In the deep, dark woods, four rednecks tell ghost stories around an open fire. But when one tells a tale about the horrors that may lurk around them, fear becomes suspicion. Will they make ... See full summary »
This is a clever comedy production in several scenes. In the opening scene the hired man is complaining to Farmer Jones that the woodpile is being depleted by thieves. Farmer Jones decides ... See full summary »
The hilarious silent-film comedy 'Jewish Prudence' is fairly easy to obtain in film libraries, but all known English-language prints of this movie have the original title card 'Jewish Prudence' removed and a new title card spliced in, so that this film is now renamed 'Prudence'. If you can't locate this very funny movie under its original title, try looking for it under the less offensive (and less funny) name 'Prudence'.
The title 'Jewish Prudence' is of course a pun on 'jurisprudence', but it also refers to the character played by silent-movie comedian Max Davidson in his starring films. Davidson, who was indeed Jewish (and with strongly Semitic features), tended to play a stereotypical Jewish character on-screen. This can be unpleasant for modern viewers, but Davidson usually steered clear of the more vicious aspects of a Jewish caricature. His on-screen character tended to be resourceful rather than cunning, frugal rather than an outright money-grubber. Max Davidson reminds me of the English actor Ron Moody, whom he physically resembles: Moody has proudly used his Jewish heritage as a basis for most of his acting roles, yet his portrayals never become offensive.
In 'Jewish Prudence', written by Stan Laurel and directed by Leo McCarey, Max is a father saddled with three grown children who will never amount to anything. His daughter (Martha Sleeper) is bone-idle. Max's older son (Jesse De Vorska) is an incompetent schlemiehl whom Max pressures into taking a job as a lorry driver. The younger son (Johnny Fox) is an idiot who wants to be a professional Charleston dancer. (Fair enough: that's how Lord Grade got started.) A handsome young lawyer (Gaston Glass), newly admitted to the bar, wants to marry Max's daughter, but Max refuses to consent until lawyer Gaston wins his first court case.
When Max and his dancing son witness a road accident, Max sees a chance to make some money by persuading Johnny to fake a leg injury. There's an uproariously funny sequence in which Johnny feigns injuries by displaying a false leg while concealing his real leg inside a hollowed-out cushion. Of course, several things go wrong. (At one point, Johnny's got three legs showing.) When Max gets a visit from two men who seem to be insurance claims adjusters, Johnny plays his scam for all it's worth. This scene has a very funny payoff. Johnny Fox, who gave an amazing performance as the supernatural visitor in 'One Glorious Day', gives a splendidly physical performance here as Max's son. Eugene Palllette, hefting only a fraction of his later girth, is impressive as one of the visitors. Spec O'Donnell, who played Davidson's son in so many of his films, is absent from these proceedings.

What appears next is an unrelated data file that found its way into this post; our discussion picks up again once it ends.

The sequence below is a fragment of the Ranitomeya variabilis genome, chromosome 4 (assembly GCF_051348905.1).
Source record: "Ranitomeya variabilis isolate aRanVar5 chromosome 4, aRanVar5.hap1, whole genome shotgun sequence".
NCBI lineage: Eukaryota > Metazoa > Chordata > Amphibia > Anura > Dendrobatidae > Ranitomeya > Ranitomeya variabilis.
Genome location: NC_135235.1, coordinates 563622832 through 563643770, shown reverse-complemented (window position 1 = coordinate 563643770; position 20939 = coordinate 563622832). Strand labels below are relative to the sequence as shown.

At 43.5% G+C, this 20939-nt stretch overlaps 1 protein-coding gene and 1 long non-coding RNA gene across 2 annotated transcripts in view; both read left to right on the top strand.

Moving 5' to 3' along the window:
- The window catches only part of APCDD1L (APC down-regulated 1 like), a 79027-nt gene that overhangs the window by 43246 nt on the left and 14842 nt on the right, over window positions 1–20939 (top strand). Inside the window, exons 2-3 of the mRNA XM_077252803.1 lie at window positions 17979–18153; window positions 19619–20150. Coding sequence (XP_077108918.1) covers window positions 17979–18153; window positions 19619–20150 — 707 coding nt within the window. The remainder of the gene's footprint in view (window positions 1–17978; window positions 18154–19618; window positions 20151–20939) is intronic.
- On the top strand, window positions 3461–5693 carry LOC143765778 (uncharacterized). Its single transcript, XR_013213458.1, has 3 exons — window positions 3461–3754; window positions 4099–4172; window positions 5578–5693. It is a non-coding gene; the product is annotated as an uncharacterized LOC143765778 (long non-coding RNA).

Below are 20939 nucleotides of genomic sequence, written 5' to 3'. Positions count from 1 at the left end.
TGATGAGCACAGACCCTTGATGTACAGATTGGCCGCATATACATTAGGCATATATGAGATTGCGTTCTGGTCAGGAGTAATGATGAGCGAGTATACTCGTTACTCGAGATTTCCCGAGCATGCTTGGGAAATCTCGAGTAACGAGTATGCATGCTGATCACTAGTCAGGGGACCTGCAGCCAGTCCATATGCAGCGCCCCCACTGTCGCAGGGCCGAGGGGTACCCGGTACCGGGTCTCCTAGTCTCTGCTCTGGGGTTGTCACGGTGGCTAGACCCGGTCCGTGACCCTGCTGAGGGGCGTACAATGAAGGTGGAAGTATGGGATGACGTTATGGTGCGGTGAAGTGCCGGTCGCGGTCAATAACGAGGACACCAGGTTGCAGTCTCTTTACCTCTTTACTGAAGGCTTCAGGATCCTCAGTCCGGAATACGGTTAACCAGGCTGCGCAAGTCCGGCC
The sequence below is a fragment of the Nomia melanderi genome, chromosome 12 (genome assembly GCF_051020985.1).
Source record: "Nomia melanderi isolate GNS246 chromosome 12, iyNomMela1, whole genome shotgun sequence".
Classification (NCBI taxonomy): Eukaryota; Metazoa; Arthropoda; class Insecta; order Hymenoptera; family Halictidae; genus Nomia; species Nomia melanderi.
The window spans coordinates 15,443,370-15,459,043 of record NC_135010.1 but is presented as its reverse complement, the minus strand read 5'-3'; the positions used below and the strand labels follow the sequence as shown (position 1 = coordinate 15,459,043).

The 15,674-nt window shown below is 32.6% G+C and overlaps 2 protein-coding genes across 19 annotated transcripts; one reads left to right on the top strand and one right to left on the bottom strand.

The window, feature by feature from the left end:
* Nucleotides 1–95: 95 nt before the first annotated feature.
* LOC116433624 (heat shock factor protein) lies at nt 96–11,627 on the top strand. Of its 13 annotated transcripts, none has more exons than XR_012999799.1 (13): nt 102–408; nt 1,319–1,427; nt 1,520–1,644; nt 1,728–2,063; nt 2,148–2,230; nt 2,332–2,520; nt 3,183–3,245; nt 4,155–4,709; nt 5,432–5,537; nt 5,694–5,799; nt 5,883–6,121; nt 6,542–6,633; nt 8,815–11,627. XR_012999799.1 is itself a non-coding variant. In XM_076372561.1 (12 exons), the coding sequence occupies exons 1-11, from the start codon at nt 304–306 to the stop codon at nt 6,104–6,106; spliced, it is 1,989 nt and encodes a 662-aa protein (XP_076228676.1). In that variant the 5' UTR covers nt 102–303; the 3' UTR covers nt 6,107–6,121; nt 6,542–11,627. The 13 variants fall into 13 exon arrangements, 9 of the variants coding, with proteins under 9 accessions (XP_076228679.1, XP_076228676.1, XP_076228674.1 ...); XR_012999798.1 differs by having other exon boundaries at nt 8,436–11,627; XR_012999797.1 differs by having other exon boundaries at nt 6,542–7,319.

SPOILERS COMING. Meanwhile, Max brings suit against the driver who supposedly injured Johnny. The lawyer for the defence is none other than Gaston, who humiliates Max and Johnny in court by exposing them (hilariously) as liars and frauds. Gaston wins his case and then smoothly claims the right to marry Max's daughter. Max drives away in disgust, but his car is immediately hit by a truck. Gaston eagerly offers to represent Max in a lawsuit against the truckdriver, but the driver turns out to be (of course) Max's other son!
'Jewish Prudence' is extremely funny; even more so because (unlike many other Hal Roach comedies of this period) it actually has a believable plot. Director Leo McCarey's comic pacing is brisk and excellent. The climactic trial scene in this film must have been good experience for McCarey when he directed Chico Marx's trial in 'Duck Soup'. However, I was annoyed by one 'impossible' gag in 'Jewish Prudence' during the courtroom sequence, when a solemn portrait of George Washington is seen to burst out laughing at Max's pathetic testimony. This sort of gag is acceptable for a totally unrealistic comedian such as Harpo Marx, but it drastically conflicts with the comedic style of Max Davidson, who tended to play very plausible and realistic characters. It's only due to fears of Political Incorrectness that Max Davidson's (Jewish) screen characterisation is so seldom available to modern filmgoers. I'll rate this very funny movie 10 out of 10.
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